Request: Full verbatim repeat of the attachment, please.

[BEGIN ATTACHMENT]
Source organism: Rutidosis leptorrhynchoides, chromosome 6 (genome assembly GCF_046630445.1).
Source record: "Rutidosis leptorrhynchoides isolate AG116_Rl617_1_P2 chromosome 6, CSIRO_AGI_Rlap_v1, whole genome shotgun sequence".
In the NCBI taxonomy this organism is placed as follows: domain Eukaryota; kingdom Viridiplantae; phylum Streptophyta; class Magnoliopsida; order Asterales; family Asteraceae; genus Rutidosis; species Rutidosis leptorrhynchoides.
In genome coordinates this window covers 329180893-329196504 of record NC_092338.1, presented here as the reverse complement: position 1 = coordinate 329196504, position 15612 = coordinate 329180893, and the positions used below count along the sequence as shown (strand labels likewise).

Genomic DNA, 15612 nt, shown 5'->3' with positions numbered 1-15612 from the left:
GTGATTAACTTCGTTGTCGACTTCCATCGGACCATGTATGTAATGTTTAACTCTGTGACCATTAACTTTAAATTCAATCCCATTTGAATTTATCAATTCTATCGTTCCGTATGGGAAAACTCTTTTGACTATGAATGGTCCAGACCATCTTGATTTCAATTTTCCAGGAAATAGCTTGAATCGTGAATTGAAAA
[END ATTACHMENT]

Source organism: Rutidosis leptorrhynchoides, chromosome 6 (genome assembly GCF_046630445.1).
Source record: "Rutidosis leptorrhynchoides isolate AG116_Rl617_1_P2 chromosome 6, CSIRO_AGI_Rlap_v1, whole genome shotgun sequence".
In the NCBI taxonomy this organism is placed as follows: domain Eukaryota; kingdom Viridiplantae; phylum Streptophyta; class Magnoliopsida; order Asterales; family Asteraceae; genus Rutidosis; species Rutidosis leptorrhynchoides.
In genome coordinates this window covers 329180893-329196504 of record NC_092338.1, presented here as the reverse complement: position 1 = coordinate 329196504, position 15612 = coordinate 329180893, and the positions used below count along the sequence as shown (strand labels likewise).

Genomic DNA, 15612 nt, shown 5'->3' with positions numbered 1-15612 from the left:
GTGATTAACTTCGTTGTCGACTTCCATCGGACCATGTATGTAATGTTTAACTCTGTGACCATTAACTTTAAATTCAATCCCATTTGAATTTATCAATTCTATCGTTCCGTATGGGAAAACTCTTTTGACTATGAATGGTCCAGACCATCTTGATTTCAATTTTCCAGGAAATAGCTTGAATCGTGAATTGAAAA